Ground planes: solid vs. hatched

rtarbell

Member
2005-09-16 2:39 am
One of the "new" features I just learned about in EagleLite is the hatched style ground plane (I always used a solid ground plane before).

Are there any advantages to using a hatched ground pland as opposed to a solid ground plane? I would think that the spaces in the hatched ground plane would be vulnerable for high frequency noise; why not just go solid?
 

jcx

Member
2003-02-17 7:38 pm
..
the reason for hatched planes on a outer layer is to balance the amount of copper on each layer with respect to the midline of the of the board stackup, with a solid plane on one side and only a few traces on the other face a board can come out warpped due to the tce imbalance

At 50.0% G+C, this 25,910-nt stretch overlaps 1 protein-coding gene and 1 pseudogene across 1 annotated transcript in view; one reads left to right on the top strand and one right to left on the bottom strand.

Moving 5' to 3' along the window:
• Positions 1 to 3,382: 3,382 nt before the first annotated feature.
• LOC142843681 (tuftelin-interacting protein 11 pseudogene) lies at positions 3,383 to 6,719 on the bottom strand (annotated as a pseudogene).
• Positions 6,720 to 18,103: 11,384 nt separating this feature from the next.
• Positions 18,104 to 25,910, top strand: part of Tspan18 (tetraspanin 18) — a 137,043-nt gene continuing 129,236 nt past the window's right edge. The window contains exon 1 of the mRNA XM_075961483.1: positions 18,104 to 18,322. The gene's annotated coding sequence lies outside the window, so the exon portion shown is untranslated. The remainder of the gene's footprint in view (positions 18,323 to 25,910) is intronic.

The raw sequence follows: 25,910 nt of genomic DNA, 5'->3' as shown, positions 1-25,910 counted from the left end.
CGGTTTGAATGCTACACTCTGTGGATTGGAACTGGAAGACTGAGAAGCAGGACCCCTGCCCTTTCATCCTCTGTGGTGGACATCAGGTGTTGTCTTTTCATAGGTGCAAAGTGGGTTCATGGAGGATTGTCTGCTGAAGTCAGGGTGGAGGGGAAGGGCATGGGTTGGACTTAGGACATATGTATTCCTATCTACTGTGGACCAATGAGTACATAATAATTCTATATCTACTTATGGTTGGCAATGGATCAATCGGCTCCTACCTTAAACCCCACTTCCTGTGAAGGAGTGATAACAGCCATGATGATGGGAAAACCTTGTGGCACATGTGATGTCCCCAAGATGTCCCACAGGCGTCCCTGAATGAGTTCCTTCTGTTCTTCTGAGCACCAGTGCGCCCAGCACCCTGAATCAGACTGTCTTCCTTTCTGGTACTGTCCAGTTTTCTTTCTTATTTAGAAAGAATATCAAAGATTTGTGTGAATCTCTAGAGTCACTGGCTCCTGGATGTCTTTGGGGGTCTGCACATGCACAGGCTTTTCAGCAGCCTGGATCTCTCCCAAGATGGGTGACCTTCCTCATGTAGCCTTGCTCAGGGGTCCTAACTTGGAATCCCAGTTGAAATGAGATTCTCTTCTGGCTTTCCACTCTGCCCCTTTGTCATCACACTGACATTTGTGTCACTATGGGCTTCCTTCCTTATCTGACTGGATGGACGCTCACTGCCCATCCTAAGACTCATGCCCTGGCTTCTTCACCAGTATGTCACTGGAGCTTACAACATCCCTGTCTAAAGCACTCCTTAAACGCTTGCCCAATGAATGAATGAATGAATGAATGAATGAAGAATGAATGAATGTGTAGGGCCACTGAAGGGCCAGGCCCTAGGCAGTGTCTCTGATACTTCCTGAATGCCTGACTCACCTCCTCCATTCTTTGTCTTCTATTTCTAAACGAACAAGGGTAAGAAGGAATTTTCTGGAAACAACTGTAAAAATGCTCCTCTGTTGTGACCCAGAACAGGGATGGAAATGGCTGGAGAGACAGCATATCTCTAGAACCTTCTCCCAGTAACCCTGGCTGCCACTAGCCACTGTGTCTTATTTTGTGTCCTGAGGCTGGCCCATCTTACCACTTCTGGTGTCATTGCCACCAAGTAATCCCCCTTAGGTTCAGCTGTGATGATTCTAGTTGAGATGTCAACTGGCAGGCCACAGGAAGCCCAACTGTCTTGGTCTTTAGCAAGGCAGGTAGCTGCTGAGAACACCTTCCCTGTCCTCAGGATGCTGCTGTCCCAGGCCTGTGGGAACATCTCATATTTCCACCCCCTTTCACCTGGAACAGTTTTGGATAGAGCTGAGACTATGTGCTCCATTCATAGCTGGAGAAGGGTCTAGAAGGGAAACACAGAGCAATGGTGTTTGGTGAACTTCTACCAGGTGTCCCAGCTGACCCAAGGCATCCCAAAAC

DCR is higher with less copper but until hole dimensions approach the wavelength of the EMI frequency there is isn't much loss of effectiveness, obviously E field sheilding effectiveness is lowered by the hole area %
 

pinkmouse

diyAudio Moderator Emeritus
2002-04-03 7:15 pm
Rotherham, England
jcx said:
...with a solid plane on one side and only a few traces on the other face a board can come out warpped due to the tce imbalance...

As far as I understand it, it wasn't so much a problem in PCB manufacturing, but more a case that PCBs would distort if large ground planes were present when flow soldered. This was before the days of solder resist layers. So unless you like the look, I'd stick with solid.
 

TwoSpoons

Member
2004-10-13 1:33 am
Hatching is still useful for homebrew pcb - by keeping the etch/non-etch copper density even across the pcb, undercutting of fine tracks is greatly reduced as the whole pcb tends to finish etching at the same time. Same applies to not leaving vast areas of open space - by the time it has etched away, your thin tracks will be very thin, or missing altogether.